As I drafted this article, I looked at what would qualify Tennessee head coach Derek Dooley to win the SEC Coach of the Year award. There were many things to consider, but after I examined all the data, I came back to the same conclusion. He is doing all of the same things that merits receiving such an award. So the biggest question is, why would his SEC colleagues pick him over another?
- The Vol-For-Life Program: Dooley is mentoring young men beyond football. Dooley hired former four-year letterman Andre Lott to spearhead his movement. It would improve upon the young Vols' citizenship. It would focus on education, spiritual growth, career education and character development. In doing so it eliminates many of the problems that the Vols faced without tutelage. Here is an excerpt from their day with the Knoxville police as they learned about the challenges that face law enforcement.
- Rebuilding: After Lane Kiffin's departure, Dooley was faced with the difficult task of just keeping players on the roster. Eleven confirmed players either transferred or de-committed with the staff change. Dooley even said it himself when he said it was year one for the 2011 season, as the previous year was far too tumultuous to be considered a starting point. This season, in all honesty, seems to be that as he described. The staff is in place, as are the recruits that he lobbied for.
- Staffing: This may seem a little redundant, but Dooley was left very little choice in who was to lead the Volunteer campaign. Arriving at Tennessee Dooley quickly repaired burned bridges then built new ones. Kiffin virtually left the cupboard bare and left only a few faithful assistants that decided orange was a better color than garnet. He quickly acquired DC Justin Wilcox, OL coach Harry Hiestand, QB coach Darin Hinshaw, special teams coach Eric Russell, former assistant DB/ Recruiting Coordinator Terry Joseph, strength and conditioning coach Ron McKeefrey and linebackers coach Peter Sirmon, all of whom have resumes that would make Lane Kiffin jealous to the core.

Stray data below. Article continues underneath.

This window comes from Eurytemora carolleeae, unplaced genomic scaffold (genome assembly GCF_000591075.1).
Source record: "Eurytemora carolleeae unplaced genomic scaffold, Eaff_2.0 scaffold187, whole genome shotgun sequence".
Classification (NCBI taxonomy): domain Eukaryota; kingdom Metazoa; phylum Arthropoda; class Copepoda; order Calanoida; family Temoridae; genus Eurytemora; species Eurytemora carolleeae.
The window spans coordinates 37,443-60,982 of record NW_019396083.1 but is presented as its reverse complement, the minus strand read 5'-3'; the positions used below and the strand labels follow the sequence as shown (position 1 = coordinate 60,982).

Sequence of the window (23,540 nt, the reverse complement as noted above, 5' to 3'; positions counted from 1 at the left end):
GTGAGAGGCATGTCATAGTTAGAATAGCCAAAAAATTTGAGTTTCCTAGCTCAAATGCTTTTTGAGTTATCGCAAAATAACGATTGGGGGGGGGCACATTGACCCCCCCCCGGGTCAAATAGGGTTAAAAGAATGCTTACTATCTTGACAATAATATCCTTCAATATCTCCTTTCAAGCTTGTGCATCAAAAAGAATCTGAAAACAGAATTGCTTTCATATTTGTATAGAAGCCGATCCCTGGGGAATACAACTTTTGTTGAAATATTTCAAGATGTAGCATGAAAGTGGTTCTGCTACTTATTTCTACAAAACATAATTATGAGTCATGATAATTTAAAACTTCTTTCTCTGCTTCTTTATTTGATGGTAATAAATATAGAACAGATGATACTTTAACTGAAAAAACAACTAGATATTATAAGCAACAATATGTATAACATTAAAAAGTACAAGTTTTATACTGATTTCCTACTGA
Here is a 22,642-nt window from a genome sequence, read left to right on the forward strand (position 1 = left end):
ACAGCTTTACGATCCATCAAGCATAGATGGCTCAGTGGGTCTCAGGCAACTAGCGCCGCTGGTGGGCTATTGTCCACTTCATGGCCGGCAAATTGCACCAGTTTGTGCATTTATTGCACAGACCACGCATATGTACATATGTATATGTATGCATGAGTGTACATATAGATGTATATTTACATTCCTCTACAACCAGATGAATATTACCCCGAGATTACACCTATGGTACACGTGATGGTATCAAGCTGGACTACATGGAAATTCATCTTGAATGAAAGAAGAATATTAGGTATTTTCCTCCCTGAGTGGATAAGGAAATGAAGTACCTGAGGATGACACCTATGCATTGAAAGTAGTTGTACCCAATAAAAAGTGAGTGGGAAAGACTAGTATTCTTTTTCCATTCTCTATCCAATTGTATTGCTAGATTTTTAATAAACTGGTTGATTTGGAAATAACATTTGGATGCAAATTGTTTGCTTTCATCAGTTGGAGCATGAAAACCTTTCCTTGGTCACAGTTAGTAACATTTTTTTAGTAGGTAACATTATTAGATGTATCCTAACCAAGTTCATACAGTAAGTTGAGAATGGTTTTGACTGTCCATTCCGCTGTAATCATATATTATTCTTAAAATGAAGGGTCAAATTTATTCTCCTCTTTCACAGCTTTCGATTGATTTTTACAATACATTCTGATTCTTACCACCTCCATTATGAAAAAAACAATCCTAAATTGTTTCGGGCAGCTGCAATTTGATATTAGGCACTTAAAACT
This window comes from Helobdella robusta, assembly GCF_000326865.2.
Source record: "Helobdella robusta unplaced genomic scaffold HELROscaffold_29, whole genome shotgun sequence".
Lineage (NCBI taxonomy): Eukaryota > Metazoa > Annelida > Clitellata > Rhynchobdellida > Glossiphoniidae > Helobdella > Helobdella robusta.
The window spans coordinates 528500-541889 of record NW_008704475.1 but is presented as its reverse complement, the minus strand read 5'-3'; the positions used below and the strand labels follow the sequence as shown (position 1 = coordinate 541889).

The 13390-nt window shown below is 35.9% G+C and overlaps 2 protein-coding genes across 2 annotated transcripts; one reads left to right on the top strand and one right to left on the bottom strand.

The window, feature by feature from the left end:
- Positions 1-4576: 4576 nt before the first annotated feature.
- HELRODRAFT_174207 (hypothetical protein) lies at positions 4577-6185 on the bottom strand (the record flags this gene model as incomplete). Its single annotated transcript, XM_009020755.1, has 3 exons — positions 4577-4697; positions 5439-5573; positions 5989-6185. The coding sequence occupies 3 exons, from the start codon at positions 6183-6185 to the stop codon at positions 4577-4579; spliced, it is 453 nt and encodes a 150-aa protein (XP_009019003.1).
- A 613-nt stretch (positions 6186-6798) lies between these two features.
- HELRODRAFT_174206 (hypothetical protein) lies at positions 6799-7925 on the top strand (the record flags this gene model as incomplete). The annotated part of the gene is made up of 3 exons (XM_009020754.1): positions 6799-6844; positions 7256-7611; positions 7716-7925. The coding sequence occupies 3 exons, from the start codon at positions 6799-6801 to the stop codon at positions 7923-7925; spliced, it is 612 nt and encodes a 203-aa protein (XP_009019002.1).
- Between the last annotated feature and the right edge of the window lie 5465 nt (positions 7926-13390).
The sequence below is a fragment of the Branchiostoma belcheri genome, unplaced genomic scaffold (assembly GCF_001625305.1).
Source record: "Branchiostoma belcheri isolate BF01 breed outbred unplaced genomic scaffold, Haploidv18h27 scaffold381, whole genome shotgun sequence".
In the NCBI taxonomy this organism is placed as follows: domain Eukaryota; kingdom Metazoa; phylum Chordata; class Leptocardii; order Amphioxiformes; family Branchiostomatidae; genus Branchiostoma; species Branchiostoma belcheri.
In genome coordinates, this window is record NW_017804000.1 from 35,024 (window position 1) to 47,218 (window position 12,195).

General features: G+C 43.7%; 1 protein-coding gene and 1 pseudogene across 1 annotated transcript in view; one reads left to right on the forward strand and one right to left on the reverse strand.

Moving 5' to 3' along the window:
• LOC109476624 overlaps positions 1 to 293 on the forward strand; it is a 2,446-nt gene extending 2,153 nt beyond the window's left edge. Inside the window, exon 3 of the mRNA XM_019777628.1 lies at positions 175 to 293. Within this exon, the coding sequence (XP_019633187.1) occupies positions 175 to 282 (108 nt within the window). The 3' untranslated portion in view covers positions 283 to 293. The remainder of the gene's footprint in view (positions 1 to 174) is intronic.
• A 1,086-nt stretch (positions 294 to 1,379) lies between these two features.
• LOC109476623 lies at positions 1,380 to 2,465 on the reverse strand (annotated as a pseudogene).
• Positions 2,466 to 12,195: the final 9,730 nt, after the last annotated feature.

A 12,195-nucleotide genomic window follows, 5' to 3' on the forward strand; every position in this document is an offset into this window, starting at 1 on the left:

- Player Development: This is pretty much self explanatory. The validation will speak for itself at season end. For the now, it appears that everything is on track as the players continue to prosper. The guarantee for this is winning with players that were of a lesser quality.
- Team Development : As described above, the team was decimated by the loss of athletes graduating and de-committing. The team as a whole would need vast improvement to be construed as a team worthy of SEC caliber notoriety. It will be validated by season end.
- Adversity: It's simply doing more with less. Dooley will lead the underdog Vols to surprising victories over ranked teams.
- Management: Dooley will take a page from his mentor Nick Saban and efficiently manage his staff so he can concentrate on the season. Simply stated, he becomes a manager that can run his program without supervising every detail of the organization with its day to day operations.
- Coaching: One of the things that Auburn head coach Gene Chizik does well is knowing when to step in and grab the reigns. Dooley is smart enough to know when he is needed and will keep all of the Volunteer components in working order. Note: Staffing changes are possible this season.
- Winning: It is what he could not do last season. Adversity is one thing; incompetence is another. The simple mistakes that cost Tennessee wins last year will be overcome this season. No more clock issues, depth chart mismanaged due to player fault and poor communication, miserable game preparation and lack of experience. It is the SEC and not the WAC.
- Confidence: Derek Dooley has restored pride and integrity back to a struggling program. Winning is what awards you championships and division titles. Pride and integrity is what makes your program prestigious. Not to mention that just about everybody in the SEC loves Derek Dooley. Chalk it up to his renowned father or his southern charm; regardless, he has restored an image to the Vols that has not been seen in a decade, honor.
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